Documentary Spotlight

Jane Goodall on Sexism, Controversial Feeding Stations and Science Deniers

Courtesy of Goodall institute
Jane Goodall spent decades studying chimpanzees in Gombe Stream National Park.

The early fieldwork of the pre-eminent conservationist is chronicled in Brett Morgen's paean to her passion for knowledge and life.

It would have been easy for director Brett Morgen to make a romance out of his National Geographic documentary Jane, which centers on pioneering primate scholar Jane Goodall. Most of the footage is culled from 134 hours of film shot by Goodall's ex-husband Hugo van Lawick in the 1960s — and discovered in a vault five decades later. Set to a soaring score by Philip Glass, the film shows the couple in their youth, when they met at Gombe Stream National Park in Tanzania, fell in love and married (van Lawick died in 2002).

But even more powerful than their romance was their dedication to their work. Goodall was 23 when she met with eminent paleontologist Louis Leakey and landed the job that would put her on the path to becoming the world's foremost expert on chimpanzees.

Goodall, 83, spoke with THR about her past use of controversial feeding stations, confronting sexism and the scourge of science denial.

What was it like seeing yourself and Hugo 50 years ago?

It was very moving, actually, because it took me back in a way none of the other documentaries have. And there are those chimpanzees I knew so well, my old friends.

Much of the publicity at the time was centered on your youth and you being female. Have things changed?

Being a woman helped me, I think. Louis Leakey believed that women would be better observers than men, had more patience. That's why he chose not just me, but Dian Fossey and Birute Galdikas. Has it changed now? Of course. I'd say way over half of people now out in the field studying animals are women. I think Dian, Birute and I did pave the way.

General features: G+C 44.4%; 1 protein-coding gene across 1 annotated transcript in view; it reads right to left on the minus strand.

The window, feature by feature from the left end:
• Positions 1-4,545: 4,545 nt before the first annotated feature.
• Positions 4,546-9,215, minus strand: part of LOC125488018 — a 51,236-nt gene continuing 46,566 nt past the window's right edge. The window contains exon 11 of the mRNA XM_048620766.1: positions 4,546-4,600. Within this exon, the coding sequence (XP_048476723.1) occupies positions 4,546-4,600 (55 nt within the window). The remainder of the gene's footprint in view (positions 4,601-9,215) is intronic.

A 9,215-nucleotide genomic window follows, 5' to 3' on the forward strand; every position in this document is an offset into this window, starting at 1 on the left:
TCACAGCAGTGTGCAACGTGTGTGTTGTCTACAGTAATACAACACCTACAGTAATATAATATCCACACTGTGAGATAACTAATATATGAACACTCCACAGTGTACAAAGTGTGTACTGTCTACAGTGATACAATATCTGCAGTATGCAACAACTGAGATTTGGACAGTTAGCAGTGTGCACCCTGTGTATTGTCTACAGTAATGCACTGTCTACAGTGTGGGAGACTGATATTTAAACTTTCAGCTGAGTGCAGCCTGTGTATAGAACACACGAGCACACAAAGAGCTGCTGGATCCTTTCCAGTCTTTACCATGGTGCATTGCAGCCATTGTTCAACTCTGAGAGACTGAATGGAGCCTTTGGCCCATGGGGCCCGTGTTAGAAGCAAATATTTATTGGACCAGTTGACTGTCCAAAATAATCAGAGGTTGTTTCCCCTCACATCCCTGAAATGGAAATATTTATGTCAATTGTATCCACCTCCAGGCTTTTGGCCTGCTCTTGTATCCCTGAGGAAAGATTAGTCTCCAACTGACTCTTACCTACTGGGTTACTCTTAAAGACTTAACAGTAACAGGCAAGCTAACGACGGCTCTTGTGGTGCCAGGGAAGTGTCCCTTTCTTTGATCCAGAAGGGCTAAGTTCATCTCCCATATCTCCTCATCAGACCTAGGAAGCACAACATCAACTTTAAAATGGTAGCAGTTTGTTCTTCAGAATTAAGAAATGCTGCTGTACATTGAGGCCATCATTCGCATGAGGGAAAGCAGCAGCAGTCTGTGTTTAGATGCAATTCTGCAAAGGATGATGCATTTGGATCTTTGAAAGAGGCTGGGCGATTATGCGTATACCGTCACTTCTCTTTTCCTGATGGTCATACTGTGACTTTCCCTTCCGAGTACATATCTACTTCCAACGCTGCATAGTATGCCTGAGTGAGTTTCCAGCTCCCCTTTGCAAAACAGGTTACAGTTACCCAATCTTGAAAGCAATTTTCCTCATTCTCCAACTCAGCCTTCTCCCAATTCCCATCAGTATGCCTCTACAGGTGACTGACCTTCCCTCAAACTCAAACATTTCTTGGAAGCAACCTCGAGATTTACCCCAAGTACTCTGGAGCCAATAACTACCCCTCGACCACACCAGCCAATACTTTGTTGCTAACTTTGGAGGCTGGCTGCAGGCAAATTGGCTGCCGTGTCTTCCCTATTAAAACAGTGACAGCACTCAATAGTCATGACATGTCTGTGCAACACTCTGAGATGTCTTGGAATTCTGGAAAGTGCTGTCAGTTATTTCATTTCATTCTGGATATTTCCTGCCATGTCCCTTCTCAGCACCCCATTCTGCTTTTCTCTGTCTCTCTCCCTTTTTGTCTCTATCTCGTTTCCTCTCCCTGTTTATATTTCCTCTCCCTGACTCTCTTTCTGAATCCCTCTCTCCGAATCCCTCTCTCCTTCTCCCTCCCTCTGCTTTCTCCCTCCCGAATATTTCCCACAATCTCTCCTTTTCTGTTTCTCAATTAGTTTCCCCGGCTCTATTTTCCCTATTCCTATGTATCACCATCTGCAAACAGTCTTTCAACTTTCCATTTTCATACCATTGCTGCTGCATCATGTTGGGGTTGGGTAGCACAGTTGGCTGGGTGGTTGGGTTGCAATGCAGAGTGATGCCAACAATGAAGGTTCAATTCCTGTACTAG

Did being female make a difference in the wilderness?

When I arrived out there, Africans — the men — were a little bit challenged and hostile toward white men, for very good reason. But a white woman on her own, that was something they wanted to nurture. I got more help from them than had I been a male.

You came under criticism for some of your methods, such as setting up artificial feeding stations.

We would never do it now. There was absolutely no knowledge back then that chimpanzees could catch human infectious diseases. For me, to actually have them coming into my camp, I could really get to know them. If that hadn't happened, National Geographic would not have sent Hugo as a photographer, because he wouldn't have been able to go out to film them in the forest. They are dark, dark creatures, dark fur, dark forest, he wouldn't have gotten any footage and probably the study would have ended. So I'm not sorry.

What was it like for you when David Graybeard first picked up that blade of grass and used it as a tool?

It didn't actually surprise me that chimpanzees could use a tool. But what I knew was that science didn't believe it was possible and we were defined as man the toolmakers. In fact it was so exciting that I had to wait and see it again before I told Leakey in a telegram.

Are you surprised to find there are still science deniers?

I'm more shocked than surprised. They're denying the scientific observations of thousands of scientists around the world. How do I get through to them? Sometimes if you get the feeling of a person and you find out who he is, you can tell a story that gets into the heart so that he might take away some different thoughts.

A version of this story first appeared in a November standalone issue of The Hollywood Reporter magazine. To receive the magazine, click here to subscribe.

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